J. V. Stalin


October 3, 1917

Source : Works, Vol. 3, March - October, 1917
Publisher : Foreign Languages Publishing House, Moscow, 1954
Transcription/Markup : Salil Sen for MIA, 2008
Public Domain : Marxists Internet Archive (2008). You may freely copy, distribute, display and perform this work; as well as make derivative and commercial works. Please credit "Marxists Internet Archive" as your source.

Starvation in the Countryside

Everybody is now talking about the food crisis in the cities. The spectre of the "gaunt hand" of famine is stalking the towns. But nobody wants to admit that famine has now spread to the rural areas. Nobody wants to realize that it is starvation that is now the motivating cause of a good half of the "agrarian disorders" and "riots."

Here is a letter from a peasant on the subject of the agrarian "disorders":

"I should like you to explain to us, 'the unenlightened folk, the peasants,' what is the reason for the riots? You think it is all the work of hooligans and vagabonds and drunken tramps, but you are a bit off the mark. It is not the work of vagabonds and tramps, but of people who are drunk from starvation. I, for instance, can tell you about the Murom Uyezd, the Arefino Volost. They want to starve us to death here. We get five pounds of flour a month per person. Just think what this means and try to understand our situation. How are we going to live? It is not so much people drunken with wine who are rioting here, but we ourselves, because we are 'hunger drunk'" (see Birzhovka).

The curs of the bourgeois Dyen and Russkaya Volya are constantly yelping that the countryside is rolling in wealth, that the muzhik is well off and so on. But the facts incontrovertibly show that the countryside is suffering from starvation and exhaustion, from scurvy and other diseases due to starvation. And the conditions in the countryside grow more trying as time goes on, because, instead of food, the Kerensky-Kono-valov government is planning to send new punitive expeditions into the countryside, and the approaching winter promises the muzhik new and still severer hardships. The same peasant writes:

"The winter will soon be here, the rivers will freeze over, and there will be nothing left for us then but to starve to death. The railway station is a long way off. We shall go out and get food. Call us what you like, but starvation compels us to do this" (Birzhovka).

Such is the eloquent story of a peasant.

The Socialist-Revolutionary and Menshevik compromisers trumpeted about the all-saving virtue of coalition and a coalition government. Now we have a "coalition" and a "coalition" government. But we ask:

Where is the all-saving virtue of this government?

What can it give the starving countryside except punitive expeditions?

Do Messieurs the compromisers not realize that the artless letter of this peasant pronounces sentence of death on the coalition they have concocted?

Starvation in the Factories

The sufferings of the factory areas are severer still. This is not the first time starvation has visited the industrial population, but never has it been so rampant.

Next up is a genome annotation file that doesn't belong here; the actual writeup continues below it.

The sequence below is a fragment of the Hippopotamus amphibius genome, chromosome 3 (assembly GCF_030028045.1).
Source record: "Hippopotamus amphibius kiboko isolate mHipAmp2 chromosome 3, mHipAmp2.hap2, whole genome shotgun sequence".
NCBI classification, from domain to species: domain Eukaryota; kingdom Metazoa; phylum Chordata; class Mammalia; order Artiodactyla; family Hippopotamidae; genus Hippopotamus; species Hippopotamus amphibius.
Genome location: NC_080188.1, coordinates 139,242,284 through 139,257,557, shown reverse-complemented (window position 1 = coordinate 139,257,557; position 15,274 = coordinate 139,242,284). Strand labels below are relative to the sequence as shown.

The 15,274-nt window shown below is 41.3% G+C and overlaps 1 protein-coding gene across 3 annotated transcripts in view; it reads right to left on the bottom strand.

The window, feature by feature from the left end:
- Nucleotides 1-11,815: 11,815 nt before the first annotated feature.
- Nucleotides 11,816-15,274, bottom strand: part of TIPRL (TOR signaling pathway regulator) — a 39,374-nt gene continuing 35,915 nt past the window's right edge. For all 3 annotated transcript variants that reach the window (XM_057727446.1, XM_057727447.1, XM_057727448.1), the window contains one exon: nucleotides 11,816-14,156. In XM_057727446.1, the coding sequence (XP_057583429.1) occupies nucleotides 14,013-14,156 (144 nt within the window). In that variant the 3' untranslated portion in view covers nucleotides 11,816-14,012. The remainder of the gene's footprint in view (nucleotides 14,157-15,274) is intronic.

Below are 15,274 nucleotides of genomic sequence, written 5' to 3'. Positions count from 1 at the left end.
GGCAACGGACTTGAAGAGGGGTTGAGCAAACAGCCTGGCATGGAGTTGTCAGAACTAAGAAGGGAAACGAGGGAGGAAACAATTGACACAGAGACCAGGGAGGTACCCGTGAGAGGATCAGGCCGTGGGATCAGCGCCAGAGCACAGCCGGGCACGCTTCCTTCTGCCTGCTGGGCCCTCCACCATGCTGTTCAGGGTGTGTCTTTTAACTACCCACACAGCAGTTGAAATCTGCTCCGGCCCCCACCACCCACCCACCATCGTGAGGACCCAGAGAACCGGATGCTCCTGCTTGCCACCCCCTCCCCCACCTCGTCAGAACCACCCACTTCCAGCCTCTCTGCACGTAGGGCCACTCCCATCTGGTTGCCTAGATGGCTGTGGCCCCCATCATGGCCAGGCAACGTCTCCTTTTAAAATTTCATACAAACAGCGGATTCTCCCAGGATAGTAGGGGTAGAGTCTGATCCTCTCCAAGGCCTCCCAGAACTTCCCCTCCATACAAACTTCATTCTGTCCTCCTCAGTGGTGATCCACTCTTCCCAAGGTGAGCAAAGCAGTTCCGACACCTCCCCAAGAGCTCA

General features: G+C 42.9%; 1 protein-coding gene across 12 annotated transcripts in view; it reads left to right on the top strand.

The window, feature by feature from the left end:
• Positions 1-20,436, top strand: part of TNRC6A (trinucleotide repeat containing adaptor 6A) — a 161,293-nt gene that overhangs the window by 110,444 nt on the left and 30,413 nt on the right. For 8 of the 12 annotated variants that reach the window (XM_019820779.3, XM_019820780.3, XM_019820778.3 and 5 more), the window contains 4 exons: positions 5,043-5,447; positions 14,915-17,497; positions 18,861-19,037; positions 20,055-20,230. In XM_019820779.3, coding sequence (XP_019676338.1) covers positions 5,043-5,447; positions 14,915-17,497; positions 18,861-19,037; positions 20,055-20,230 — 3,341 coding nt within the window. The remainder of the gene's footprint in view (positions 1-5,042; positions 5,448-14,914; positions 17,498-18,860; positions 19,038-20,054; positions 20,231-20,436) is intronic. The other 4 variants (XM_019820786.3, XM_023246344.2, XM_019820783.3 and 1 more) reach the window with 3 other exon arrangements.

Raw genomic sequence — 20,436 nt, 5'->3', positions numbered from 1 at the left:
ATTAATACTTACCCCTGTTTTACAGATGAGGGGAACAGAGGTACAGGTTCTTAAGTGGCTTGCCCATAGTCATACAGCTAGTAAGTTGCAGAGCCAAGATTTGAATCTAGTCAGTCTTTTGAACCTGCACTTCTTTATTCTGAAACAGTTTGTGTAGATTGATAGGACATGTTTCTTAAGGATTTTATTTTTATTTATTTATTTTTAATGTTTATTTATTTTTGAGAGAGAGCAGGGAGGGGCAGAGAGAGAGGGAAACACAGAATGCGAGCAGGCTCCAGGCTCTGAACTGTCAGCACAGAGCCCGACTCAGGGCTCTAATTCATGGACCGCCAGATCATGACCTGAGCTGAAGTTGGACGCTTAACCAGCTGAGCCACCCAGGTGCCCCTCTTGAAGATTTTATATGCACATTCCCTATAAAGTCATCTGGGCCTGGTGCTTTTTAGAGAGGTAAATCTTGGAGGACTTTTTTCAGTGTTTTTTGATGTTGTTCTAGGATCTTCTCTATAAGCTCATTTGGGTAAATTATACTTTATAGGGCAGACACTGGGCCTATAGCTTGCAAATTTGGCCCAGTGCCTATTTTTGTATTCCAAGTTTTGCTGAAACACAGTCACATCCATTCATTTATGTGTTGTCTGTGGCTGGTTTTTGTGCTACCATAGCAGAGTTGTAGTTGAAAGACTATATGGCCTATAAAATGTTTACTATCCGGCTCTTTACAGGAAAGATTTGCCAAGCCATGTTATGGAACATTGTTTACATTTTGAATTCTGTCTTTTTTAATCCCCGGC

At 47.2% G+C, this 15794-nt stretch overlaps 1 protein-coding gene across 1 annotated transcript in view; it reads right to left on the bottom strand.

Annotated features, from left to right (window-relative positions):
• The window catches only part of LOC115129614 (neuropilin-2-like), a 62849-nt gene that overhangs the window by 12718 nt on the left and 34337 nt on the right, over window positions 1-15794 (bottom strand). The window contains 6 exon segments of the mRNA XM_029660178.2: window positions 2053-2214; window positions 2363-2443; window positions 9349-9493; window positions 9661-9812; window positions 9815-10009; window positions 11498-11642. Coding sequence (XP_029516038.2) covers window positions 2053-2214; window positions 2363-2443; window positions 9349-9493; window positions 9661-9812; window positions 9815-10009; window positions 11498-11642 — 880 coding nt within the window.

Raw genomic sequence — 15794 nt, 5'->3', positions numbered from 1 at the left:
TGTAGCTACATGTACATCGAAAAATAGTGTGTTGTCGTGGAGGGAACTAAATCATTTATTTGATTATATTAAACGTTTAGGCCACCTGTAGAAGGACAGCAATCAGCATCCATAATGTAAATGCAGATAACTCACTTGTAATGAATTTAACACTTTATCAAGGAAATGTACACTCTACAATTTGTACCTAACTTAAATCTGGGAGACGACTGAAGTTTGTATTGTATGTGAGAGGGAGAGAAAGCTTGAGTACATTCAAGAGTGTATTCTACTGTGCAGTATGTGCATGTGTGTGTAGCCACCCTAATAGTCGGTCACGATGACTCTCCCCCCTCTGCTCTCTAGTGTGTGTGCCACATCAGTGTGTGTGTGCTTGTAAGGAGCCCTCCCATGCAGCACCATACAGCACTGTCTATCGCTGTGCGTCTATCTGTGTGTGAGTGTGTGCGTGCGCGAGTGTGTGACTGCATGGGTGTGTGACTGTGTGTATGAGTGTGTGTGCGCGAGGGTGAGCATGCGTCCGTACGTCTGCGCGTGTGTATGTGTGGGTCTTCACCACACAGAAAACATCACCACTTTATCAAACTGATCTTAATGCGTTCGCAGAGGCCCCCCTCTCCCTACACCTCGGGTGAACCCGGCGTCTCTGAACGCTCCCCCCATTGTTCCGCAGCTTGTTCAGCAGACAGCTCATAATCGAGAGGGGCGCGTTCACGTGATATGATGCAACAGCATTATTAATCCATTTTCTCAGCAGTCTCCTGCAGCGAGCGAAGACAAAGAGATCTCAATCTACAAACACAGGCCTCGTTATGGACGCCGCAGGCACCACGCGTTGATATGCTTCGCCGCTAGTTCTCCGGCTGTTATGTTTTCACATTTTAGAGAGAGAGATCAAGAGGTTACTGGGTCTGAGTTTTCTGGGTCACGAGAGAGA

Russia, which before the war exported 400-500 million poods of grain annually, now, in time of war, is unable to feed her own workers. Factories are coming to a standstill and the workers are fleeing from their jobs because the industrial areas are without bread, without food.

Here are some reports from various localities.

"A dispatch from Shuya states that wood sawing has stopped throughout the uyezd owing to lack of food. The Koryukovka sugar refinery may have to close down because there is no food for the workers. The sugar beet is beginning to rot. The 12,000 inhabitants of the Yartsevo spinning and weaving mills settlement, Smolensk Gubernia, are in a dreadful plight. Flour and cereal stocks are completely exhausted. The gubernia food committee is powerless. Not receiving food, the workers are getting restless. Disorders are inevitable. The factory stewards' council of the Kuv-shinov paper mills, Tver Gubernia, wires: Workers on the verge of starvation; food denied everywhere; request immediate relief. The management of the Morokin factory, Vichuga, wires: Food situation menacing; workers starving and getting restless; urgent measures needed to ensure supplies. The factory committee of this company has sent the following telegram to the Ministry: Urgently implore supplies of flour for the workers, who are already starving."

Such are the facts.

The agricultural areas complain that they get extremely small supplies of manufactured goods from the factory areas. They therefore release grain for the factory areas in equally small quantities. But shortage of bread in the industrial areas is driving the workers from the factories and cutting down factory output, thus further reducing the quantity of goods sent to the countryside, and this, in its turn, leads to a further reduction of the amount of grain flowing to the factories, worse starvation, and further desertions of workers from the factories. We ask:

What is the way out of this vicious circle, of this iron vice which is gripping workers and peasants?

What has the so-called coalition government to offer besides the notorious "dictators" it is secretly sending to the starving industrial areas?

Do Messieurs the compromisers realize that the imperialist bourgeoisie, whom they are still supporting, have driven Russia into an impasse, from which there is no escape except by stopping the predatory war?


Rabochy Put No. 26, October 3, 1917